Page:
In the arid landscape around Calangianus, bark is pulled away from the lower trunks of gnarled trees that blanket the hillsides. Calangianus is Sardinia’s major cork production area. The processing of cork begins with stripping bark from the trees, a process that does not harm them. The bark is seasoned in vast outdoor vats for up to two years. Then the cork is boiled and disinfected, dried, cut, and packaged. A single sugherificio can produce hundreds of tappi per day, many destined for the great wine producers of Tuscany and Piemonte. Several dozen industrialized cork producers churn out wine corks, tappi, in breathtaking numbers. A few artisans also carve the material into frames, boxes, and even tea sets and jars.
Museo del Sughero
Via San Francesco, 3
For centuries, Sardinia has been known as the “land of metal.” Silver and gold are abundant, worked with precious stones, including gems of the sea, coral, and pearls. Today, Sardinian craftspeople use the techniques of filigree (filigrana d’oro), embossing, casting, and welding to create unique brooches, pins, earrings, necklaces, chains, rings, religious objects, amulets, and a thousand other creations.
Traditionally, these ornate jewels adorned local costumes that varied widely from town to town. Artisans craft jewelry all over the island, but a large number of jewelers are concentrated in Cagliari. Alghero is the center of coral jewelry. Don’t miss the regional parades and fairs that take place year-round on Sardinia. It’s one of the best places to witness traditional costume and jewelry.
The Sardinian knife—a foldable, pocketknife-style instrument—has a long history on the island. Traditionally, these knives were crafted with handles made from the horn of mountain goats that once inhabited the formidable mountains of central Sardinia. The towns of Santu Lussurgiuand Pattada have been centers for knife artisans for centuries. In fact, the word for knife in the Sardinian language is, simply, pattada.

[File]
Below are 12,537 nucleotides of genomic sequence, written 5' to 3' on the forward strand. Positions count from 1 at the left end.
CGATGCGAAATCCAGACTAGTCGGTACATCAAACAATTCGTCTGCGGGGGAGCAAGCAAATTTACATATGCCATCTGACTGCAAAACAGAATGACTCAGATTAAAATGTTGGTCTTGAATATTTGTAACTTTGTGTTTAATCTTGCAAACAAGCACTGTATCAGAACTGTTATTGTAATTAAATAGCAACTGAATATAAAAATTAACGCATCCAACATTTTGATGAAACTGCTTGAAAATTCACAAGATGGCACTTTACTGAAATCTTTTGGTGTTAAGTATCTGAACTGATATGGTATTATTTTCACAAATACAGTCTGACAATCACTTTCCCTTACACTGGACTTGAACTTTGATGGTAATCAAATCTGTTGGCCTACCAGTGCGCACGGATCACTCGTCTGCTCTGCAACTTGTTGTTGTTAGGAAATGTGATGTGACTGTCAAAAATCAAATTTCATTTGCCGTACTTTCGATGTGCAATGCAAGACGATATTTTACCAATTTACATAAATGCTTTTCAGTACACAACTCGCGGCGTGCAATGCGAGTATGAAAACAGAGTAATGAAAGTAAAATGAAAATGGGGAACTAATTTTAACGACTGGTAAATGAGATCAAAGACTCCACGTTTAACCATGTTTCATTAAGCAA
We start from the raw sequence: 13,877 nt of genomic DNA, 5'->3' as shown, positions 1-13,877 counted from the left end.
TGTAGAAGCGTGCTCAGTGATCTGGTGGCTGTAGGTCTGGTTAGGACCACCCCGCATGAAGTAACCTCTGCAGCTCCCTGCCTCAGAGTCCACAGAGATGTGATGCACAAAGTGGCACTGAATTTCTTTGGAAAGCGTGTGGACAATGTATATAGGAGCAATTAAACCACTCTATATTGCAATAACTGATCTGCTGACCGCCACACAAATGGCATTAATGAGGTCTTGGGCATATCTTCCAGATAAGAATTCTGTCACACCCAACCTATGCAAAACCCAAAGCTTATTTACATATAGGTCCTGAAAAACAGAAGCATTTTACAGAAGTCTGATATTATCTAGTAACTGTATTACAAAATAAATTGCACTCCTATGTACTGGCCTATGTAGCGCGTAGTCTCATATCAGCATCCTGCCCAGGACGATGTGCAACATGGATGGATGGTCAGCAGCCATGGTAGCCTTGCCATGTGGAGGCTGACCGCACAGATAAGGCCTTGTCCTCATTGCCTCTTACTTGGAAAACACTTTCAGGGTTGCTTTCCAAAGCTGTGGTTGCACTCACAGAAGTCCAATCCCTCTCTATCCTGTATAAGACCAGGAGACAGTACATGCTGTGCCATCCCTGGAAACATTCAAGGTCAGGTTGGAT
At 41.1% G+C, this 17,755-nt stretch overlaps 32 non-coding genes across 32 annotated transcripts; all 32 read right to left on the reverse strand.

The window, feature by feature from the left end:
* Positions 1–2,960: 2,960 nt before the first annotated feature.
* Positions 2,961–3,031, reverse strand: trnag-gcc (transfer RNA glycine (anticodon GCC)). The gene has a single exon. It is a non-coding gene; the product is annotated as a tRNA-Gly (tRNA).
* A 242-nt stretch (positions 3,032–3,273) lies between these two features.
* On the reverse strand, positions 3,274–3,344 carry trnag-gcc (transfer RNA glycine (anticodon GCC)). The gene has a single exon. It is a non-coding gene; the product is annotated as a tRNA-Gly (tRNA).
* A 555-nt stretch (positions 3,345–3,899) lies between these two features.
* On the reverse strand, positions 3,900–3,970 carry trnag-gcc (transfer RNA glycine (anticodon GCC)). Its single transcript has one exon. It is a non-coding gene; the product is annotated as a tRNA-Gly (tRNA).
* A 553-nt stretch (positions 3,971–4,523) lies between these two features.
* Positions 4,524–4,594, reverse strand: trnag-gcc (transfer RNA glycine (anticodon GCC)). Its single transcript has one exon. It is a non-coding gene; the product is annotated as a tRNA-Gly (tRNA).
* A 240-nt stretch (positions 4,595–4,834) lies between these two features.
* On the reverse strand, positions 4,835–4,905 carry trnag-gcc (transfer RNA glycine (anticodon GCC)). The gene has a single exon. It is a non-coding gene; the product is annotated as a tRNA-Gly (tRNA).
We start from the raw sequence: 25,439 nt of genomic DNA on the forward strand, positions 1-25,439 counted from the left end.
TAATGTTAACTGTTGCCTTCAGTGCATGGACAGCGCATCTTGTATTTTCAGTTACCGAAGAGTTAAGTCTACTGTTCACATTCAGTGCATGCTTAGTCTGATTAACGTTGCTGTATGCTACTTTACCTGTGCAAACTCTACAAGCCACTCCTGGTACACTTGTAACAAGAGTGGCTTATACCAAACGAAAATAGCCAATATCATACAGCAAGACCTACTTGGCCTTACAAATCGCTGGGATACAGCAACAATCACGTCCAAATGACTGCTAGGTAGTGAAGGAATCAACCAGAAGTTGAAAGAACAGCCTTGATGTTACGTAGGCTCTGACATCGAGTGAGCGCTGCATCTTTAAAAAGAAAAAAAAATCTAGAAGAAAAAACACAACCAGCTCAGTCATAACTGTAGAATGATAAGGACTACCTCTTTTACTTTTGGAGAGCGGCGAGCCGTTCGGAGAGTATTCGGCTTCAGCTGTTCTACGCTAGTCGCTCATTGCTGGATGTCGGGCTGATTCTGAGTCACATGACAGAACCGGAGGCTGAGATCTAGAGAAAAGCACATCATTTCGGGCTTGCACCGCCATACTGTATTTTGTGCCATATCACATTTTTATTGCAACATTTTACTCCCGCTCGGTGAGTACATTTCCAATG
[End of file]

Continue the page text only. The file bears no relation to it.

Museo del Coltello Sardo
Via Roma, 15
Until recent times, sheep outnumbered people on Sardinia, so it’s no wonder that wool products and textiles emerged as a key industry. For many centuries, coarse sheep’s wool has been hand-woven on ancient looms. Rugs, wall hangings, bed linens, church vestments, costumes, and even saddlebags for carrying the harvest on the back of a donkey have been made. The costumes of Sardinia are among the richest in the world, and each town boasts a unique tradition, so textiles are a major craft here.
Colors and dyes from the island’s indigenous plants, flowers, barks, and colored earth make striking geometric designs and stylized animal motifs. Today, there are concentrations of weavers in Dorgali, near Nuoro; Ittiri and Nule, in the province of Sassari; and Samugheo, in the province of Oristano. Look for local weavers’ coops—and occasionally an open door at a weaver’s home—in the provinces of Sassari and Oristano.
Museo Unico Regionale dell’Arte Tessile Sarda